My name is Jason Collins, I’m just an average person expressing my perspective on the beautiful game. I’ve always fancied writing articles on different aspects of the game. However, this time, I want to share my complete story of football; how you can regain your passion for football even when you lose someone close to you like your Dad and other personal opinions about the beautiful Game.
Football as we know it is the most watched sport all over the world, it’s like a religion to most people. We become obsessed with our clubs and follow them home and away.
We get all the merchandise, all the home shirts, away shirts it becomes a passion that’s very much a part of your life.
Since my Dad passed away back in 2018, my enthusiasm for football has somewhat gone downhill. They say you don’t know what you’ve got until it’s gone, which I don’t understand because he always complained about it.
I guess that’s what I miss the most, he would moan about Gazza, Beckham then it went onto Rooney, again I’m baffled why Gascoigne was on that list because he was one of the best players for me growing up!
We had an odd conversation about football and the current state of the game. I always bought back the odd match program from QPR games which I’d give to him and he’d basically flick through it like a Littlewood’s catalog.
Love for the Game
It’s the little things that you miss and I suppose that puts up a little barrier between you and what you love to do the most. Your interest will come back again.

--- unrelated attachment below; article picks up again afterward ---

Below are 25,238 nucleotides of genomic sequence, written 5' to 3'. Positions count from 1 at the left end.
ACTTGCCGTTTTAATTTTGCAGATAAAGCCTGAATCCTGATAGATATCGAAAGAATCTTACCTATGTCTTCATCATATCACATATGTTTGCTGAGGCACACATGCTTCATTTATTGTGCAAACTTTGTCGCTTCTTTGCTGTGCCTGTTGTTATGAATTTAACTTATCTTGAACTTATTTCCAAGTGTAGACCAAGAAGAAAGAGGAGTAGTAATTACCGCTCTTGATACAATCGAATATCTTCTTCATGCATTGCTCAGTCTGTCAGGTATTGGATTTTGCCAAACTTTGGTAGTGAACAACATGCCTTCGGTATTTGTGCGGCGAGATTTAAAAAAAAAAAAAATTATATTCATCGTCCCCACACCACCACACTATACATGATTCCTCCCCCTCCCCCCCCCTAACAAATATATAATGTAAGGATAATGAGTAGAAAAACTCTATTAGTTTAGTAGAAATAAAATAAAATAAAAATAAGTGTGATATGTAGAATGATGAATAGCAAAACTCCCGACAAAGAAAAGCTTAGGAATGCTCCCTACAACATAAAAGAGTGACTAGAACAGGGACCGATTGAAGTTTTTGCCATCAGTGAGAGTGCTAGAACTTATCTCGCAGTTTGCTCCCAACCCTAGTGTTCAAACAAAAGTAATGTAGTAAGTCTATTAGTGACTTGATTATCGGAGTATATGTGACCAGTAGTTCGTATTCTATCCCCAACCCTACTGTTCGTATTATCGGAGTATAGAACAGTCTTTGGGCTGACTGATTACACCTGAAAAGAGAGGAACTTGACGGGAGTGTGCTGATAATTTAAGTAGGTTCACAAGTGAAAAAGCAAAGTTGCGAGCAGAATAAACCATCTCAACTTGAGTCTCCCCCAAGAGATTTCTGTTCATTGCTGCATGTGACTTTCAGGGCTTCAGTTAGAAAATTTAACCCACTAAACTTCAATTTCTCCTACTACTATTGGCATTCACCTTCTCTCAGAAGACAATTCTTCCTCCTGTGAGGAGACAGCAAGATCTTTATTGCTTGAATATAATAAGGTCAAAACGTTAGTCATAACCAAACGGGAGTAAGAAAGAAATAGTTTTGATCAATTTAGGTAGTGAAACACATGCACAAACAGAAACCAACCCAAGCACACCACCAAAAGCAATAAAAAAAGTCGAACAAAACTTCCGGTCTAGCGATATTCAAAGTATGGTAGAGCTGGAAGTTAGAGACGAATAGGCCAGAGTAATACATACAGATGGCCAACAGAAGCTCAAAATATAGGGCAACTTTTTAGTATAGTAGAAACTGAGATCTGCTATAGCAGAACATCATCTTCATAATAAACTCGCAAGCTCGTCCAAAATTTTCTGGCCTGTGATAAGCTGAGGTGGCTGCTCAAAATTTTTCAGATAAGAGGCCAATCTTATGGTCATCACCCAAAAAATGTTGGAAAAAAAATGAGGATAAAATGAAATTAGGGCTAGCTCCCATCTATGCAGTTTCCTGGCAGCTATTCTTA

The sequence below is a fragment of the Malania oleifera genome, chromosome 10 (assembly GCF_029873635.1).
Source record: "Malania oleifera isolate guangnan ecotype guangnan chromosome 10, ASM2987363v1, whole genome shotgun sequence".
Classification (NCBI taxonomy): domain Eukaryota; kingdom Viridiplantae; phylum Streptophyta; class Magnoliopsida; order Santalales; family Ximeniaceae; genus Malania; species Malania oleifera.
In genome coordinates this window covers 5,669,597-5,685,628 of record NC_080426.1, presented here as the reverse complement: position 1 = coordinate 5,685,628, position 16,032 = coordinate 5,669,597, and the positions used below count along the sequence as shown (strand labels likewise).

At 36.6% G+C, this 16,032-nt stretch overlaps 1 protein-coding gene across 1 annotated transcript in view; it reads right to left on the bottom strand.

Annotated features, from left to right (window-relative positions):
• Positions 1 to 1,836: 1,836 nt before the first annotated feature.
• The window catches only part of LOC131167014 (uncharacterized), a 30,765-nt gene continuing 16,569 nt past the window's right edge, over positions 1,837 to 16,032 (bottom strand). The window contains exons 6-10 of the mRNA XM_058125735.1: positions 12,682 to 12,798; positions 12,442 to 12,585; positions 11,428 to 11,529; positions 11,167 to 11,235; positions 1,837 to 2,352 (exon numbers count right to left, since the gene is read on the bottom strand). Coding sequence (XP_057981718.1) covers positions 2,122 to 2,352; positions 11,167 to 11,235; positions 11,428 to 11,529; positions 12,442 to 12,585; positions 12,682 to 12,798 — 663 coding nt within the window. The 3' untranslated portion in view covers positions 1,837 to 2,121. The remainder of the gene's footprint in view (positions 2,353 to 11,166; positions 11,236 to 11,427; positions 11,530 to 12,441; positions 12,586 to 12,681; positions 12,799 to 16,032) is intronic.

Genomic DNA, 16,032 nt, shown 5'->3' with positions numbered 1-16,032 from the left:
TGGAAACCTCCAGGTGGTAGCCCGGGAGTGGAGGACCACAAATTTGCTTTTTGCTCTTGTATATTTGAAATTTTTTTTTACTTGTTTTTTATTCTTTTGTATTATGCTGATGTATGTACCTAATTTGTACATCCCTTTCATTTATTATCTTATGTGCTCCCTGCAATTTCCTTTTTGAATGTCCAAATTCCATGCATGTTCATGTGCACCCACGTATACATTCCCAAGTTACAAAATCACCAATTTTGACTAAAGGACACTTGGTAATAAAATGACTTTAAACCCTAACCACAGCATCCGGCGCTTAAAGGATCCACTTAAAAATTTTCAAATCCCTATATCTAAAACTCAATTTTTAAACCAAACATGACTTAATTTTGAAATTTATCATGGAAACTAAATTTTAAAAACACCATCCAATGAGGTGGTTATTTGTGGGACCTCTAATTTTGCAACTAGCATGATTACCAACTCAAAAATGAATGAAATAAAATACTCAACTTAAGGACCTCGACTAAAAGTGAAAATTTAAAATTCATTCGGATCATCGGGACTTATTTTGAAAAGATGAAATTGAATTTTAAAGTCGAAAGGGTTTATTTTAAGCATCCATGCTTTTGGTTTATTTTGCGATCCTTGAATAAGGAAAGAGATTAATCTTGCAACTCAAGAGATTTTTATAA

It was in stages for me I’ll like it again for one minute then it goes the next, but eventually, your love for the game will reappear.
On the whole, it will all come back as it’s what you’re passionate about and you’ve just hit a stumbling block on the way.
Your Dad wouldn’t want you to stop loving what you’ve grown up with, whether it is watching games together or having a laugh and a joke about it.
Nine times out of ten, it would have been his presence that inspired you to kick your first ball from a young age. That will never go away.
I think most Dads now like to carry on that tradition that has gone down the family line of supporting a certain team, some don’t and just let them support whoever they want.
In my opinion, that’s a lot of pressure at such a young age, so to let them follow whoever they want allows them the freedom of the triumphs and upsets of the game, that’s what part of growing up is.
Growing up, I was football mad, playing it, watching it I couldn’t get enough of it as every young lad will agree.
How My Love For Football Dwindled
It was in the mid to late 80s, and throughout the 90s to the early/mid-2000s that football was proper to me. I would say from 2010 onwards, the game has got too much money-orientated too much celebrity hype.
It’s more of showbiz entertainment now.
Gone were the days of it just being pure football they play on carpet nowadays, you have red boots, blue boots, white boots, fluorescent…….. What happened to just plain old Black boots?
Football unfortunately these days is a business, we’ll still love it to the moon and back but someone has ripped away something from the game – what that is I’ll let you decide.
As my dad used to say to me, football now is all money and politics.
These days you have Cristiano Ronaldo, and Harry Kane the list goes on that these Gen Z or Gen Alphas now are their heroes growing up.